The Claim: Mix one pouch with water and drink just before going to bed and again in the morning to help rehydrate and replace lost electrolytes from drinking.

The Review: While primarily designed to hydrate athletes, not guys suffering from splitting headaches, it can also help ease post-drink dehydration, says its website. And if it’s good enough for professional surfers, basketball players, and triathletes, it’s probably good enough for the average drunk, says Mass. Each little pouch contains six times the electrolytes—including sodium potassium, magnesium, citrate, and chloride—of the average sports drink. Most important, it gets a load of fluids in you, which is the No. 1 thing a dehydrated body needs, Schaefer says. It doesn’t have much in the way of carbs or sugar, but it still provides a little boost to help get your blood-sugar levels back up.

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Bytox Hangover Prevention Patch

The Claim: Stick the patch on a hairless spot of your body at least 45 minutes before consuming alcohol and keep it on for at least eight hours after you stop, and the patch will replenish lost vitamins and acids.

The Review: If you’re a fan of seasickness patches, this one might be worth a go. It has loads of B vitamins, but without ordering some lab tests, it’s hard to know exactly how and if this one works, Schaefer says. Word around the office, though, is that it works like pretty darn well.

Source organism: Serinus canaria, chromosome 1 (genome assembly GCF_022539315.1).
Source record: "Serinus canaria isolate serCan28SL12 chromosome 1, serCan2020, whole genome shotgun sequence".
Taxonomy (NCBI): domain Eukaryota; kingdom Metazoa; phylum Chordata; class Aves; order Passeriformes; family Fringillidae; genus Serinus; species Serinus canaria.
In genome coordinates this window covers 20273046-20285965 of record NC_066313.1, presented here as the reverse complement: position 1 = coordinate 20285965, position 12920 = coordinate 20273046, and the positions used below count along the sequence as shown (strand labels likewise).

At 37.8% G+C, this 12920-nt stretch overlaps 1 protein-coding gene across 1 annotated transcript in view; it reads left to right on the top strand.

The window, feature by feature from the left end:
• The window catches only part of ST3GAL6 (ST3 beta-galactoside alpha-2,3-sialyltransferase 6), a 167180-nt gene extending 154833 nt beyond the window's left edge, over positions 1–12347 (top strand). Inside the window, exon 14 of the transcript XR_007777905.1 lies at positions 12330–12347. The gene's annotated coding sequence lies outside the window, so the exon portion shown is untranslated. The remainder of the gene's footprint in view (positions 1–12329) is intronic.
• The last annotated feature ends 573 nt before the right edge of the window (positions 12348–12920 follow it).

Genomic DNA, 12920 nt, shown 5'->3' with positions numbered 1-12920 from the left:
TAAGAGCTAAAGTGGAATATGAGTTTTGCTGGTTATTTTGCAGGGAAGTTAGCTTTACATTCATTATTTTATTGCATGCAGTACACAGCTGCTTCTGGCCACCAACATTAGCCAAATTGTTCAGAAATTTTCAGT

The Claim: Get your liver back in the game so it can rid your body of hangover-causing toxins.

The Review: “Some of the active ingredients are quite redeeming when it comes to detoxifying and providing powerful antioxidants,” Mass says. It also includes milk thistle, picrorhiza root, and ginseng, all of which have been shown to ease alcohol’s effects. Plus, the sodium and potassium here can help get hydration and electrolyte levels closer to where they need to be for your head to stop pounding, Schaefer says.

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Sober Up

The Claim: Hold the liquid in your mouth for 15 seconds, swallow, and then chase it with at least 12 ounces of water. In 30 minutes, it will slash the number of toxins in your body and strengthen your liver.

The Review: While the liquid comes from a so-called “propriety blend of herbal ingredients,” we were able to find out it contains turmeric-root extract, astragalus, and poria, all of which have been used in traditional herbal medicines for centuries and have been found to promote general markers of good health. “It’s possible this combination of extracts could support a healthy inflammatory response,” Mass says. But the research just isn’t there to back them up as a hangover remedy quite yet. Of course, there’s only one way to know for sure.

Blowfish for Hangovers

The Claim: The morning after, dissolve two tablets in two cups of water and drink up to help rehydrate, restore alertness, and relieve headaches.